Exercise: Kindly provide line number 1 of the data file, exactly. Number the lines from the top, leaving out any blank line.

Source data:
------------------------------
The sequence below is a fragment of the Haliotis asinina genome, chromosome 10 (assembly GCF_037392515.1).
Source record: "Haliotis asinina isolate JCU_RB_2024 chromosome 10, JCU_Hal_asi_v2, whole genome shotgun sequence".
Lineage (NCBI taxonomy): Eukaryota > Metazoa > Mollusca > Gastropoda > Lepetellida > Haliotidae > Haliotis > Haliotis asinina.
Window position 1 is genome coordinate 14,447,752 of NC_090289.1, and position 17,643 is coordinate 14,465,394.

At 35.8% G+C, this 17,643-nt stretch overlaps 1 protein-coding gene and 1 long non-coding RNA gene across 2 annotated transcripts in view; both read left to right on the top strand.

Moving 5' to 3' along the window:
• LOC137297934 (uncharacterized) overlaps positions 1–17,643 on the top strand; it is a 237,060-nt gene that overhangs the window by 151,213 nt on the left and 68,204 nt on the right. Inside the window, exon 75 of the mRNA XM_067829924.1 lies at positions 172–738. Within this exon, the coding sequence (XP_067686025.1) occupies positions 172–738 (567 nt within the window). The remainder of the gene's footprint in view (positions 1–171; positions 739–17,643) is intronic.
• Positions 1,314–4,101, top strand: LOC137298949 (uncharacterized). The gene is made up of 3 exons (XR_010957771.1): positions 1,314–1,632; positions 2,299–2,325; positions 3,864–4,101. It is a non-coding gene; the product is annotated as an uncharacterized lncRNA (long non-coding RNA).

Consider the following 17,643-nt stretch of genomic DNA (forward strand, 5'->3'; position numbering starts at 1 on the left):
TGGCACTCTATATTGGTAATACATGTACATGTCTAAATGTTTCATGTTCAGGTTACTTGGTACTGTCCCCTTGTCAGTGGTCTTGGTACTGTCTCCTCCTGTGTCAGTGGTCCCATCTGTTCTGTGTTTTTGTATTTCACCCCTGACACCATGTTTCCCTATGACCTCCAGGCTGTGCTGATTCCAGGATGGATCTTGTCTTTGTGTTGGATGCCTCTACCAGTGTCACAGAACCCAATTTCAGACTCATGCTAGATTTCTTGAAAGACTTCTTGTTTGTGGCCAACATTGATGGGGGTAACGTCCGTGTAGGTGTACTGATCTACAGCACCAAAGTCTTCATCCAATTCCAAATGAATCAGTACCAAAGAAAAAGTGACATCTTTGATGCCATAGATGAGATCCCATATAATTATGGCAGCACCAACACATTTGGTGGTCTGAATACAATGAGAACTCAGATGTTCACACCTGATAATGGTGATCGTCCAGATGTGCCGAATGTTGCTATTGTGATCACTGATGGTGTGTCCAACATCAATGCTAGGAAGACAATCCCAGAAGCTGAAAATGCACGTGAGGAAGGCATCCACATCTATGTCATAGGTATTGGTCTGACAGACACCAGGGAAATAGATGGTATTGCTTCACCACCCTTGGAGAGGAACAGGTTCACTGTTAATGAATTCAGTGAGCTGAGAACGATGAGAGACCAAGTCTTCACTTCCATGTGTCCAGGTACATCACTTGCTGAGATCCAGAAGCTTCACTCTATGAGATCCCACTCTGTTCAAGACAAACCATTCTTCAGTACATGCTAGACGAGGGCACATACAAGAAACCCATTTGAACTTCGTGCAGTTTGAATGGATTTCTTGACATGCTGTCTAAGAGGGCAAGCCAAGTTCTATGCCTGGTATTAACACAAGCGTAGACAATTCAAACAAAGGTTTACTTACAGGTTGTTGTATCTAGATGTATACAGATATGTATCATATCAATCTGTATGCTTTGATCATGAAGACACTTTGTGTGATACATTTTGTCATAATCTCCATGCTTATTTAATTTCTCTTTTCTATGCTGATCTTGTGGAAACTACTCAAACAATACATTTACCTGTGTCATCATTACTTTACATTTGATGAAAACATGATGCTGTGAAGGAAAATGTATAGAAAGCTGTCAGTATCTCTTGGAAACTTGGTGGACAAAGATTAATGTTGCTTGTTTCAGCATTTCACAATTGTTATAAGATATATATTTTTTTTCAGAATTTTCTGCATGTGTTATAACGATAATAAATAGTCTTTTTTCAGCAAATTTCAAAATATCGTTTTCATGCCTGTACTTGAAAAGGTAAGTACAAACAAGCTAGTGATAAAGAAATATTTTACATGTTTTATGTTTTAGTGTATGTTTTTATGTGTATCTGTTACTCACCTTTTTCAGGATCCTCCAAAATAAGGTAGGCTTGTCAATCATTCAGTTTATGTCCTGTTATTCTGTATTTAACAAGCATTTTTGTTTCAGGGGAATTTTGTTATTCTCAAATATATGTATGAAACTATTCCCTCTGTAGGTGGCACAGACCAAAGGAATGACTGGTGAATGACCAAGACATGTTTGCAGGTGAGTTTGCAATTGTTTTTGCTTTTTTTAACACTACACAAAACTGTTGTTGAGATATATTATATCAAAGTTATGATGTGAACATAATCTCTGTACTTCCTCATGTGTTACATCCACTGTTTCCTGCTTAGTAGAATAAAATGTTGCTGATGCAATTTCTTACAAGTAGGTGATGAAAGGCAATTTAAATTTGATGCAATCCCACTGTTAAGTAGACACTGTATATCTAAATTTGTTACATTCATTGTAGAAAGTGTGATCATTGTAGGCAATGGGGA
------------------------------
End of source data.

The sequence below is a fragment of the Haliotis asinina genome, chromosome 10 (assembly GCF_037392515.1).